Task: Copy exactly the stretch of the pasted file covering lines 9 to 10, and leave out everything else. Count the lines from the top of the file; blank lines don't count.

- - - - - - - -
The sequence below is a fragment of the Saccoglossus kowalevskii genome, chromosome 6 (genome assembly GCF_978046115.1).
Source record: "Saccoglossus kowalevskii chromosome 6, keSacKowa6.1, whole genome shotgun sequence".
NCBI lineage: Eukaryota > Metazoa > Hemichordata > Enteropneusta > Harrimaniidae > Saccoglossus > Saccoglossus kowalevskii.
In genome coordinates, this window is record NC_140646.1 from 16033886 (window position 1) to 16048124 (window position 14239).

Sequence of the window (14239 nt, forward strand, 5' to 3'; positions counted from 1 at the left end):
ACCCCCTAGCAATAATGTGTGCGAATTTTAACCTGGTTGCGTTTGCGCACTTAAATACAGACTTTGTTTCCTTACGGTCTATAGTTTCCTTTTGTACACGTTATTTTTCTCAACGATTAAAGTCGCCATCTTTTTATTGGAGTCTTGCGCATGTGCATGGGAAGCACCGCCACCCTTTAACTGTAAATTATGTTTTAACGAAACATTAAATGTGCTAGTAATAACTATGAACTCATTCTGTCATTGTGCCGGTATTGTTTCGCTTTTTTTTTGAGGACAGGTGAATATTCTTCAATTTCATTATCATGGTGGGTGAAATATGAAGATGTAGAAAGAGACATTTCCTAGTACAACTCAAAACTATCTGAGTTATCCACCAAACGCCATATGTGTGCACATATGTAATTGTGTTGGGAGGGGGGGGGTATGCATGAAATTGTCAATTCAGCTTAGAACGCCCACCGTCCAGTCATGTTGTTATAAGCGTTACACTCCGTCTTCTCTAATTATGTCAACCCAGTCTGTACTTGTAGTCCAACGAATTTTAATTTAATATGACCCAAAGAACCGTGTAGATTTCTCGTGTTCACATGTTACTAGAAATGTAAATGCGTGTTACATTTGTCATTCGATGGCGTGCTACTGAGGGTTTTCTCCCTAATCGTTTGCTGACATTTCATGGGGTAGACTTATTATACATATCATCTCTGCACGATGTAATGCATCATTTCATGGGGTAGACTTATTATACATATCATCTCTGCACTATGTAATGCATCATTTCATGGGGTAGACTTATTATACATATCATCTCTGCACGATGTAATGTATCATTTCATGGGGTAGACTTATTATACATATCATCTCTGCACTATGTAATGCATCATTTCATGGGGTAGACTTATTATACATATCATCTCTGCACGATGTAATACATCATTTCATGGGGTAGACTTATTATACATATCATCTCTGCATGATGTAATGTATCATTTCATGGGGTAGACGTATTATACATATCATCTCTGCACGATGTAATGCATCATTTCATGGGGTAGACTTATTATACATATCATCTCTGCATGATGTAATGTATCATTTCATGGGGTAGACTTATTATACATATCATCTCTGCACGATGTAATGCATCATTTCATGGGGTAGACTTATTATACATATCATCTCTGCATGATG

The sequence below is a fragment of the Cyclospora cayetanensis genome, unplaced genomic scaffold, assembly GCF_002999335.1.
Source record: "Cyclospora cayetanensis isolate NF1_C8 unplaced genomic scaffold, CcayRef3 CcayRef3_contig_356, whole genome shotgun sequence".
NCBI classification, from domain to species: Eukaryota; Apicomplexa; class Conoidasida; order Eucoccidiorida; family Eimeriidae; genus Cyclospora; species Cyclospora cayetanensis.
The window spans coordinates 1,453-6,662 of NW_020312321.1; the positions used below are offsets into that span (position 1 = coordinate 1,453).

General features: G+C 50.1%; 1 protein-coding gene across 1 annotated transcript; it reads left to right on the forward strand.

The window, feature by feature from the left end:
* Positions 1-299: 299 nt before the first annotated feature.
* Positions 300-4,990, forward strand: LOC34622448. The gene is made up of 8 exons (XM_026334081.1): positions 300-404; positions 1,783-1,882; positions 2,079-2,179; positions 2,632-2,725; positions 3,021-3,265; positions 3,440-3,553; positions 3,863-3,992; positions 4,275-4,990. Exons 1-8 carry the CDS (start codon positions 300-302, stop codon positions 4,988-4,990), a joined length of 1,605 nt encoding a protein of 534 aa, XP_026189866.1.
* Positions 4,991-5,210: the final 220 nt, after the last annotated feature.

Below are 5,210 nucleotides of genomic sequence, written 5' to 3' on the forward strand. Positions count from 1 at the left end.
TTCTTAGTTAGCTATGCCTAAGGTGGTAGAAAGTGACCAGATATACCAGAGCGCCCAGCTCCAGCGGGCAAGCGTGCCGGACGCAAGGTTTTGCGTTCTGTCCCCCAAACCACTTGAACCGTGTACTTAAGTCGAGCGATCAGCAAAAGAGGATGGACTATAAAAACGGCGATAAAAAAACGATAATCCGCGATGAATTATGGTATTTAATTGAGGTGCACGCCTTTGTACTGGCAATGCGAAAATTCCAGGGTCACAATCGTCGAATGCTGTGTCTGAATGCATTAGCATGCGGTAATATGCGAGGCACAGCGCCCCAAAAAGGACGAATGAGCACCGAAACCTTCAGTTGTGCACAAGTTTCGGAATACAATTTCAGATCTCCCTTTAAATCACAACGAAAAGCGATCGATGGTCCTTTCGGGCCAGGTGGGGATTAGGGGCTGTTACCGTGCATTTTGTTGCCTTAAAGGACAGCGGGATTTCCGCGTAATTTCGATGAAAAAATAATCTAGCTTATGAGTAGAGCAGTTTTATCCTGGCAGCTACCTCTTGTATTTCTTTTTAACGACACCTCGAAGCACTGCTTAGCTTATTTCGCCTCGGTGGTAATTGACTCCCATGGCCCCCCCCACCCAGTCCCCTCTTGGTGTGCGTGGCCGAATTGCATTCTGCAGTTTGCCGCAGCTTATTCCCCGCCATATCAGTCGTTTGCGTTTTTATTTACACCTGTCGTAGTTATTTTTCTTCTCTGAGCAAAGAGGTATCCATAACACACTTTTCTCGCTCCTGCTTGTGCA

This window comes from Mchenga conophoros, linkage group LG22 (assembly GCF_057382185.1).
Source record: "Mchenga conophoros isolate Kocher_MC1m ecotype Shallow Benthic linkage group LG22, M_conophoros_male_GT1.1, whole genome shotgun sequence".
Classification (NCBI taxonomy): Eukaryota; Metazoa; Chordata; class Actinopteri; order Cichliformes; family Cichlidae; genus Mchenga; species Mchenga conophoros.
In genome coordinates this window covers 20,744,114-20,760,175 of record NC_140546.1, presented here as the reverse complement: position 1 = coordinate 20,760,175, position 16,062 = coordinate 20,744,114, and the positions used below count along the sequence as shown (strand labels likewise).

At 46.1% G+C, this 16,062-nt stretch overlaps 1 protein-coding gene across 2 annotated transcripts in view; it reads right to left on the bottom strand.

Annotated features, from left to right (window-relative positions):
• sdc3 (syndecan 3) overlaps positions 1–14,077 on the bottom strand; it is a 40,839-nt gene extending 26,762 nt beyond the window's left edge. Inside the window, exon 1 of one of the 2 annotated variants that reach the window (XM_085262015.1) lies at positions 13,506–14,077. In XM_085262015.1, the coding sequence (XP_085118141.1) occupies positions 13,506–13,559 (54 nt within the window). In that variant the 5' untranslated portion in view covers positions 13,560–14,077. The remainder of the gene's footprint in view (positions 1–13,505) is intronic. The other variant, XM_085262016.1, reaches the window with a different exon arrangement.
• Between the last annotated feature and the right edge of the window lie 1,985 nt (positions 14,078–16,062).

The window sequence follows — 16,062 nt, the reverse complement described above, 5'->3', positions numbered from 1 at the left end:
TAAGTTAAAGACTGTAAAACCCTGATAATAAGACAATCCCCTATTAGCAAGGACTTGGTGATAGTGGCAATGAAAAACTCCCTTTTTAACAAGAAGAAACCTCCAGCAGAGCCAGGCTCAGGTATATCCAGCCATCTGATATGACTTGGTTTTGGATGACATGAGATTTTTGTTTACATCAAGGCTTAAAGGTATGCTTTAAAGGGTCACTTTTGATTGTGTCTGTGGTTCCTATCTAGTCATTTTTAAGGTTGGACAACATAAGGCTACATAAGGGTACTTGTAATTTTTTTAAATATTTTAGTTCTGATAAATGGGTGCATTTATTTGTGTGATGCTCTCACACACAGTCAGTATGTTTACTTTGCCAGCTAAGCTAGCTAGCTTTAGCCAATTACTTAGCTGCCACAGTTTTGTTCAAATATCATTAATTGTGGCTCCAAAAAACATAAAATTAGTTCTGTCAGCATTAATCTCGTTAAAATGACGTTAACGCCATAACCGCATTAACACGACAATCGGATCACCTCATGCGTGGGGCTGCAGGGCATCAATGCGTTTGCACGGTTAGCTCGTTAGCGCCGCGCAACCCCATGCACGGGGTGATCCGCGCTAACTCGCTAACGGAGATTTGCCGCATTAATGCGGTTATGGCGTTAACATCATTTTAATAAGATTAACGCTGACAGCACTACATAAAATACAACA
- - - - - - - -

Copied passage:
NCBI classification, from domain to species: Eukaryota; Apicomplexa; class Conoidasida; order Eucoccidiorida; family Eimeriidae; genus Cyclospora; species Cyclospora cayetanensis.
The window spans coordinates 1,453-6,662 of NW_020312321.1; the positions used below are offsets into that span (position 1 = coordinate 1,453).